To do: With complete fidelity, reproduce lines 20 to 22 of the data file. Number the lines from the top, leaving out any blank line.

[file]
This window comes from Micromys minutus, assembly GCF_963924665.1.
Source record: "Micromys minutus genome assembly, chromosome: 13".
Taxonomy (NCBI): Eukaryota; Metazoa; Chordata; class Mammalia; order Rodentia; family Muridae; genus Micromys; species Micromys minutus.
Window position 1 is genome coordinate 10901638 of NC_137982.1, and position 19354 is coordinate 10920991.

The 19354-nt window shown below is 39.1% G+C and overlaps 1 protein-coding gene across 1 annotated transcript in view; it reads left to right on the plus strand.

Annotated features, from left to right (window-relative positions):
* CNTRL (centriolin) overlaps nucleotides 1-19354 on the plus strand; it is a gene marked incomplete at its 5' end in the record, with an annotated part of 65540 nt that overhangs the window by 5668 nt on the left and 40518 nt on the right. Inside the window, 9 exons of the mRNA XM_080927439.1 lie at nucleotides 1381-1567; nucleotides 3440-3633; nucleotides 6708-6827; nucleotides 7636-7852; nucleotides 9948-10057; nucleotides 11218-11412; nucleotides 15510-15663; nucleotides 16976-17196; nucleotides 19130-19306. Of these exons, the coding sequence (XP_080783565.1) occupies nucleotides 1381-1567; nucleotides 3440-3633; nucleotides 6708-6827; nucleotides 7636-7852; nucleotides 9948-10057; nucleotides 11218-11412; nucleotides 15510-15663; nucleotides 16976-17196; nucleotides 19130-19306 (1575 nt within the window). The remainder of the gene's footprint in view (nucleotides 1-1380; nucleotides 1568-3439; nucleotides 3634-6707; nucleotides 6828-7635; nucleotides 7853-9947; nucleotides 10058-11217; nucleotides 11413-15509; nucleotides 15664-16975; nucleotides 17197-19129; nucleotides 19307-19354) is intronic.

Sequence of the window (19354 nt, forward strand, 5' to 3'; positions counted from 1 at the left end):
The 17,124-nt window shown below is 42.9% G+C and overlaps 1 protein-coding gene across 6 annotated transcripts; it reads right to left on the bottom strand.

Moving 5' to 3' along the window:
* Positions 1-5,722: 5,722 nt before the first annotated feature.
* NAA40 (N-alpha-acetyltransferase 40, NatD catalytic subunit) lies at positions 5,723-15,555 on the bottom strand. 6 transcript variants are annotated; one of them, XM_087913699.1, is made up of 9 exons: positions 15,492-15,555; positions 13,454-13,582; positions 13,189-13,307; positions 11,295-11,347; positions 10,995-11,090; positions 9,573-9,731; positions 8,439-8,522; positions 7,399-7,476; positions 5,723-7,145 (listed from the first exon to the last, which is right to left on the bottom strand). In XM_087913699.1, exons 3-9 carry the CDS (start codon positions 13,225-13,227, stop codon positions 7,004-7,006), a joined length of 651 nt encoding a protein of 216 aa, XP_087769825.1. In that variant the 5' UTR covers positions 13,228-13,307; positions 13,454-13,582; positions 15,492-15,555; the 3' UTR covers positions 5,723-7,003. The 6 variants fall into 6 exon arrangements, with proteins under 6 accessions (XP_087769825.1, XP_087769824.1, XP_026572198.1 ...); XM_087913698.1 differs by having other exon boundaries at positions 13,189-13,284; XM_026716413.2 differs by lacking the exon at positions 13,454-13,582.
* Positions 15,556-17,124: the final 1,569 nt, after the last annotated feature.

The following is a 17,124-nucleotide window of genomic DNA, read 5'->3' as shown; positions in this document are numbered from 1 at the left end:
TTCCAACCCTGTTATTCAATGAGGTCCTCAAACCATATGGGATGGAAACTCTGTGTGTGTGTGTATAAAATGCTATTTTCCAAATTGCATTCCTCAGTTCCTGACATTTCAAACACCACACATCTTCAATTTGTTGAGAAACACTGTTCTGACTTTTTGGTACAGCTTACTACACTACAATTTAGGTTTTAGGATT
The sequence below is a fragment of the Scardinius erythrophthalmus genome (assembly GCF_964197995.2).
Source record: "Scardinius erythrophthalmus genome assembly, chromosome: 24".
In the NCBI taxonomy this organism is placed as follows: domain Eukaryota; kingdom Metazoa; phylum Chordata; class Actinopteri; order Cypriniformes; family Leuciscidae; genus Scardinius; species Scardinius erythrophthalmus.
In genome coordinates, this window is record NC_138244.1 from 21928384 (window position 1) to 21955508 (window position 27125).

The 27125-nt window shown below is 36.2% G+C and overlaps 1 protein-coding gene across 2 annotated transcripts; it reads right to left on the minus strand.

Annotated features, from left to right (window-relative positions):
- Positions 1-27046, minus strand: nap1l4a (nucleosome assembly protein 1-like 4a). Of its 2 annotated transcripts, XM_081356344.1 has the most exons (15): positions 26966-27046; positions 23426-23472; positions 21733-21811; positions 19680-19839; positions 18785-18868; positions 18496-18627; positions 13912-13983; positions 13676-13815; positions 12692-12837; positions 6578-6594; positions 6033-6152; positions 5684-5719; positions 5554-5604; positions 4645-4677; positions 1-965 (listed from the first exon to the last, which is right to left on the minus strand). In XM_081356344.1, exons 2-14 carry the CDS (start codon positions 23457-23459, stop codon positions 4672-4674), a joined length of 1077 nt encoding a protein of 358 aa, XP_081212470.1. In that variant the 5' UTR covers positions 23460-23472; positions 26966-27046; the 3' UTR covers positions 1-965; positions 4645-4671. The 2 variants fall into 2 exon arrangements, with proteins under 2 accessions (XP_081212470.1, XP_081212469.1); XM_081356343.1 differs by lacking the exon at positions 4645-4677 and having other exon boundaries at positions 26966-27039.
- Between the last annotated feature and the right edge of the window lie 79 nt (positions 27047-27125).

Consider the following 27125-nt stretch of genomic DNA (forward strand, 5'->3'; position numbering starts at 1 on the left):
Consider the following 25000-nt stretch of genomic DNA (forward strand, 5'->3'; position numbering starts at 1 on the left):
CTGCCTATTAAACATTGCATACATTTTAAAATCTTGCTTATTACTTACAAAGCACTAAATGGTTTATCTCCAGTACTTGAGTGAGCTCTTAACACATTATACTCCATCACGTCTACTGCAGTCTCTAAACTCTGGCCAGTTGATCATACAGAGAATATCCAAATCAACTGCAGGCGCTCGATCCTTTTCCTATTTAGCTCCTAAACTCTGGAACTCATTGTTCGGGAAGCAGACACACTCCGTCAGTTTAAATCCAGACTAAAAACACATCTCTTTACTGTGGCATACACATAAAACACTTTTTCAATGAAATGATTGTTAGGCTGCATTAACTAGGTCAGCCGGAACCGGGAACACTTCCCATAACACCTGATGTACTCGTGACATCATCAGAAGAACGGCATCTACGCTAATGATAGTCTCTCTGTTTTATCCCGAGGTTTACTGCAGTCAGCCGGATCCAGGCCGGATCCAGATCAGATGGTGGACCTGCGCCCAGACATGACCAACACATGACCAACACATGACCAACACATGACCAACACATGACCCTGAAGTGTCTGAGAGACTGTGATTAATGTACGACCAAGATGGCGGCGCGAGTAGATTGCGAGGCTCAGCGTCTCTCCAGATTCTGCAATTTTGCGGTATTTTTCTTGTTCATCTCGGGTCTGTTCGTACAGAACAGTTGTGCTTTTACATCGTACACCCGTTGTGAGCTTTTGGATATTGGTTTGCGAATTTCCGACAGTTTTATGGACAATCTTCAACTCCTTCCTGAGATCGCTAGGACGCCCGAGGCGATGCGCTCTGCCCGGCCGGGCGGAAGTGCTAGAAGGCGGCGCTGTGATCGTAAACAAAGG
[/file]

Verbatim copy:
The 27125-nt window shown below is 36.2% G+C and overlaps 1 protein-coding gene across 2 annotated transcripts; it reads right to left on the minus strand.

Annotated features, from left to right (window-relative positions):
- Positions 1-27046, minus strand: nap1l4a (nucleosome assembly protein 1-like 4a). Of its 2 annotated transcripts, XM_081356344.1 has the most exons (15): positions 26966-27046; positions 23426-23472; positions 21733-21811; positions 19680-19839; positions 18785-18868; positions 18496-18627; positions 13912-13983; positions 13676-13815; positions 12692-12837; positions 6578-6594; positions 6033-6152; positions 5684-5719; positions 5554-5604; positions 4645-4677; positions 1-965 (listed from the first exon to the last, which is right to left on the minus strand). In XM_081356344.1, exons 2-14 carry the CDS (start codon positions 23457-23459, stop codon positions 4672-4674), a joined length of 1077 nt encoding a protein of 358 aa, XP_081212470.1. In that variant the 5' UTR covers positions 23460-23472; positions 26966-27046; the 3' UTR covers positions 1-965; positions 4645-4671. The 2 variants fall into 2 exon arrangements, with proteins under 2 accessions (XP_081212470.1, XP_081212469.1); XM_081356343.1 differs by lacking the exon at positions 4645-4677 and having other exon boundaries at positions 26966-27039.